Unilever to launch paper-based laundry detergent bottle: Unilever is set to launch what it says is the first-ever paper-based laundry detergent bottle. A prototype for the paper bottle has been developed for leading laundry brand OMO (also known as Persil, Skip & Breeze) and is set to debut in Brazil by early 2022, with an ambition for roll-out in Europe and other countries. Unilever is also piloting the same technology to create paper-based haircare bottles. The bottles are sprayed inside with a proprietary coating that repels water, enabling the paper-based packaging material to hold liquid products like laundry detergent, shampoo, and conditioners, which contain surfactants, fragrances, and other active ingredients.
Bottles made of ‘transformational’ recycling technology: A consortium of global brands, including L’Oréal, Nestlé Waters, PepsiCo, and Suntory Beverage & Food Europe, in cooperation with green biotech company Carbios have carried out the successful production of the world’s first food-grade PET plastic bottles produced entirely from enzymatically recycled plastic. Each company has successfully manufactured sample bottles. The announcement on 24 June was the culmination of nearly 10 years’ research and development by Carbios to create a new process and supercharge an enzyme naturally occurring in compost heaps that normally breaks down the leaf membranes of dead plants. By adapting this enzyme, Carbios says it has fine-tuned the technology and has optimized this enzyme to break down any kind of PET plastic—regardless of color or complexity—into its building blocks, which can then be turned back into like-new, virgin-quality plastic.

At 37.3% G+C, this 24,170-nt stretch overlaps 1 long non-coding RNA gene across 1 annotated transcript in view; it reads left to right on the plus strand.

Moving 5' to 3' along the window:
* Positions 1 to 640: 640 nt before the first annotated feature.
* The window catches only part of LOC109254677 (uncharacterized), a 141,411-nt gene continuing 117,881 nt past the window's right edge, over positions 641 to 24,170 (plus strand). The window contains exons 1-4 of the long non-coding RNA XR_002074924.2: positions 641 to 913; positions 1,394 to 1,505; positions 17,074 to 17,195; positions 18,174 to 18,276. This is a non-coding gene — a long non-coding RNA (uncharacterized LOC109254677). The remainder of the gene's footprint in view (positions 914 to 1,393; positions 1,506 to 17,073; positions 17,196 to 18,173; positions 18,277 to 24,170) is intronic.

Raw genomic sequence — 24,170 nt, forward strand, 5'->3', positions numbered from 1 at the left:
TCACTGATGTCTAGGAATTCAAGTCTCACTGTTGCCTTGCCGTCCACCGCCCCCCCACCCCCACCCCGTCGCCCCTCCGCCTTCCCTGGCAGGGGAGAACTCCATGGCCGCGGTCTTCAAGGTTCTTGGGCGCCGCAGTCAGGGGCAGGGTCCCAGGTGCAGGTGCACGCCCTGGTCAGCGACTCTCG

Sustainable alternative to Styrofoam from recycled paper: Polystyrene, better known as Styrofoam, is used for insulation, most commonly found in packing material to keep products safe while shipping and storing cold chain items. This single-use Styrofoam packaging is non-biodegradable and difficult to recycle. Now, researchers at the Institute of Natural Products Engineering at TU Dresden have developed an insulating material made from recycled paper for shipping temperature-sensitive foods and medicines. The TUD Institute experts first converted the shredded paper waste into a slurry and then, using a special drying process, produce fiber-based insulating elements from that slurry. The fiber mats have a particularly low density with a sufficiently narrow pore size distribution, and the insulating properties reach their optimum. Scientists claimed that the new material has the potential to replace conventional insulation materials such as Styrofoam due to their low thermal conductivity.
Lego plans to sell bricks from recycled bottles: Toy giant Lego is aiming to put bricks made from recycled drinks bottles on shelves within two years. Lego makes about 3,500 different bricks and shapes, but faces the challenge of coming up with a sustainable product that can last years — decades, even. The goal is to find a product good enough that people don't notice the difference. The next stage will be to add colours to the prototype bricks, and test them with children and adult fans. Lego said it would initially get soft drinks bottles from the US to make its new plastic toy parts. It said plastic recovered from the oceans would not be suitable as it is typically too degraded.